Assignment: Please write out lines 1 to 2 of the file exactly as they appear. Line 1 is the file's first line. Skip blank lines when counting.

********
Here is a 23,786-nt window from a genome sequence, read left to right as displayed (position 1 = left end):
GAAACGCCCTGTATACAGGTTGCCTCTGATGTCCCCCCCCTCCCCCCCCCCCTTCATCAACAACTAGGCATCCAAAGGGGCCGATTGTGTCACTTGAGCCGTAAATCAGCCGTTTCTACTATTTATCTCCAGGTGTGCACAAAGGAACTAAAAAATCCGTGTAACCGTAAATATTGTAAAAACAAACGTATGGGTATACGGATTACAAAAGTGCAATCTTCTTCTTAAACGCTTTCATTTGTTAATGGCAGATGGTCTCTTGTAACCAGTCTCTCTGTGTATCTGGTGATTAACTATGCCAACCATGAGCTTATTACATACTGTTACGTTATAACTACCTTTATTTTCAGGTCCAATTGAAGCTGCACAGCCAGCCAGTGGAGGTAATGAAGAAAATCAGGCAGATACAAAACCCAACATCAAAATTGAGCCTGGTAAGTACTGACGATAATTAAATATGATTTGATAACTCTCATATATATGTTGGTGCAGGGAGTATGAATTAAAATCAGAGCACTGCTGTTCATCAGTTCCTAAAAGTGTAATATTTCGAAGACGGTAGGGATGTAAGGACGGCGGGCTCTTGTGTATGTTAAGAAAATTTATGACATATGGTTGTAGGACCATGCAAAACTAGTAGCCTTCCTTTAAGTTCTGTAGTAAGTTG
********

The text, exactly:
Here is a 23,786-nt window from a genome sequence, read left to right as displayed (position 1 = left end):
GAAACGCCCTGTATACAGGTTGCCTCTGATGTCCCCCCCCTCCCCCCCCCCCTTCATCAACAACTAGGCATCCAAAGGGGCCGATTGTGTCACTTGAGCCGTAAATCAGCCGTTTCTACTATTTATCTCCAGGTGTGCACAAAGGAACTAAAAAATCCGTGTAACCGTAAATATTGTAAAAACAAACGTATGGGTATACGGATTACAAAAGTGCAATCTTCTTCTTAAACGCTTTCATTTGTTAATGGCAGATGGTCTCTTGTAACCAGTCTCTCTGTGTATCTGGTGATTAACTATGCCAACCATGAGCTTATTACATACTGTTACGTTATAACTACCTTTATTTTCAGGTCCAATTGAAGCTGCACAGCCAGCCAGTGGAGGTAATGAAGAAAATCAGGCAGATACAAAACCCAACATCAAAATTGAGCCTGGTAAGTACTGACGATAATTAAATATGATTTGATAACTCTCATATATATGTTGGTGCAGGGAGTATGAATTAAAATCAGAGCACTGCTGTTCATCAGTTCCTAAAAGTGTAATATTTCGAAGACGGTAGGGATGTAAGGACGGCGGGCTCTTGTGTATGTTAAGAAAATTTATGACATATGGTTGTAGGACCATGCAAAACTAGTAGCCTTCCTTTAAGTTCTGTAGTAAGTTG